The Global Investment Operations Survey documents the views, insights and observations of COOs and heads of investment operations at 40 leading asset managers headquartered in the Americas and Europe with assets under management spanning US$5 billion to more than US$1 trillion, with the majority of respondents managing between US$50 billion and
Changes to the asset management operating model are now being driven by the expansion of distribution channels and the development of new products, as managers gear up for growth and position themselves to capture new inflows. Increasingly, managers are even positioning themselves to embark upon a direct-to-consumer distribution strategy, with significant investment in marketing and brand management, according to the findings of our global asset management investment operations survey which involved 40 CEOs and head of operations across the Americas and Europe.
While there is still a large change agenda driven by regulatory compliance and cost management, the biggest drivers of change are the expansion of distribution channels and the development of new products, as asset managers look to build on growth opportunities. Improving distribution channels was named as the primary driver of operating model change for 55% of managers surveyed, followed by enabling new products (45%), changing regulation (42%) and targeting new markets (33%).
US in prime position to steal a march on European managers
The priorities of managers in the US and Europe differed considerably in 2013. When asked to rank the primary drivers of change to their distribution models, 81% of US managers said improving their distribution channels, followed by enabling new products (43%), targeting new markets (33%) and increasing brand awareness (24%). Just 19% cited the changing regulatory landscape. Conversely, in Europe 68% of managers said operating model change is still primarily driven by regulation and while 47% are focused on enabling new products, and just 26% are prioritising improving distribution channels or targeting new markets. Brand awareness is a peripheral concern, with 5% claiming it to be their key driver. This shows that the regulatory landscape in Europe remains highly complex and has yet to subside. The result is that US managers have been able to focus more on growth and have begun to target and invest in international distribution, including the European market.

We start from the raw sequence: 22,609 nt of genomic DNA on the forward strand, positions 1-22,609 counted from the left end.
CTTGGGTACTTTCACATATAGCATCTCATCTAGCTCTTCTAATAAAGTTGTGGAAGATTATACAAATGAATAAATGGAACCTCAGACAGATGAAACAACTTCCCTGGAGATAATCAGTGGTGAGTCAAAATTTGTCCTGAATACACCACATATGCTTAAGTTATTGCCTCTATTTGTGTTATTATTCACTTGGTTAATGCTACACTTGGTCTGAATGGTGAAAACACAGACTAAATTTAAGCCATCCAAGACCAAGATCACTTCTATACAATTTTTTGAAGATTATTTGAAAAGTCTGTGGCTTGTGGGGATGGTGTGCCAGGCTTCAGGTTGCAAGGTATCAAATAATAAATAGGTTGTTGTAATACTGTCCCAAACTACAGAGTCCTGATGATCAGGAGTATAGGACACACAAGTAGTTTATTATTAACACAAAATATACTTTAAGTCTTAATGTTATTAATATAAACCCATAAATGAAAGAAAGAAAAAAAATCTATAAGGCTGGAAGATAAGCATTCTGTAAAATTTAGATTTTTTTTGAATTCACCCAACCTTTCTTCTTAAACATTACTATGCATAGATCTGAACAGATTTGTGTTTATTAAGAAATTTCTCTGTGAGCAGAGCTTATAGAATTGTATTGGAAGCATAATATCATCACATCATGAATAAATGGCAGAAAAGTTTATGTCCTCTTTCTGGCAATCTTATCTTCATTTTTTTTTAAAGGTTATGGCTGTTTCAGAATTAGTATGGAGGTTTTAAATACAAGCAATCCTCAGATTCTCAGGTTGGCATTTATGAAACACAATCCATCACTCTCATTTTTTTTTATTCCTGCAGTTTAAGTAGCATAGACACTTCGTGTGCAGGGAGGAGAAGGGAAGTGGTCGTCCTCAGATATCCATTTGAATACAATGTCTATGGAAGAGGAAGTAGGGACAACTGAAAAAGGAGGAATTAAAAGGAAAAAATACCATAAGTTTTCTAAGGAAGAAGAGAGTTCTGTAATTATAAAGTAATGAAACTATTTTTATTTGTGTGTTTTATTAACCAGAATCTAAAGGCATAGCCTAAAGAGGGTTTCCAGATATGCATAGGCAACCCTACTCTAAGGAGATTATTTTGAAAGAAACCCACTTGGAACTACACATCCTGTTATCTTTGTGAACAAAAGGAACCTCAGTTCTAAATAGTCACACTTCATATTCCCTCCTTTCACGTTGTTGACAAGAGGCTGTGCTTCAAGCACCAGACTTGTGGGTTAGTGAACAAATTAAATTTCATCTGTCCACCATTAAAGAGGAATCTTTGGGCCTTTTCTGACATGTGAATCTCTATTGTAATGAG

Equity recovery brought respite but leading managers are still focused on efficiency
Despite regulatory scrutiny, outsourcing is still a growing trend. Looking across all responding firms, fund accounting is a significant cost and is widely viewed as the greatest opportunity for cost reduction. Many managers are looking at their global footprint and investigating the opportunity to move to a center of excellence approach and/or a shared service center model. Offshoring is accelerating in the industry, managers are creating centers of excellence offshore or near shore, and the functions they are outsourcing are moving up the value chain to things like equity research. Just 17% of managers said their target location strategy involved limited or no near shoring or offshoring. Fifty-five percent want to maximise use of near shore locations, and 20% want to maximise the use of offshore.
Biggest may not be best
Medium-size managers appear to have globalised their operating model more than the largest managers, primarily because they have less complexity of product and geographical footprint and therefore can leverage their global model for efficiency. For example, creating a shared services organisation is a strategic decision that is implemented across as many functions as possible and is a relatively mature concept in investment operations. Most organisations already have central teams in place to handle most insourced functions but only a handful of larger firms have separate teams throughout the organisation for each separate functional area. Here, scale and complexity to consolidate outweigh the benefits.
Technology no longer creates a competitive advantage, but data does
Technology continues to be a challenge for managers – the volume of data and the multitude of applications across products and geographies needs to be carefully managed – especially in larger firms. With only a small number of vendors in the market, managers are rationalising and consolidating their platforms, resulting in little competitive advantage in technology any more. Data is becoming the differentiator. Access in terms of being able to analyse and use data for client, regulatory and management reporting is the new battle ground.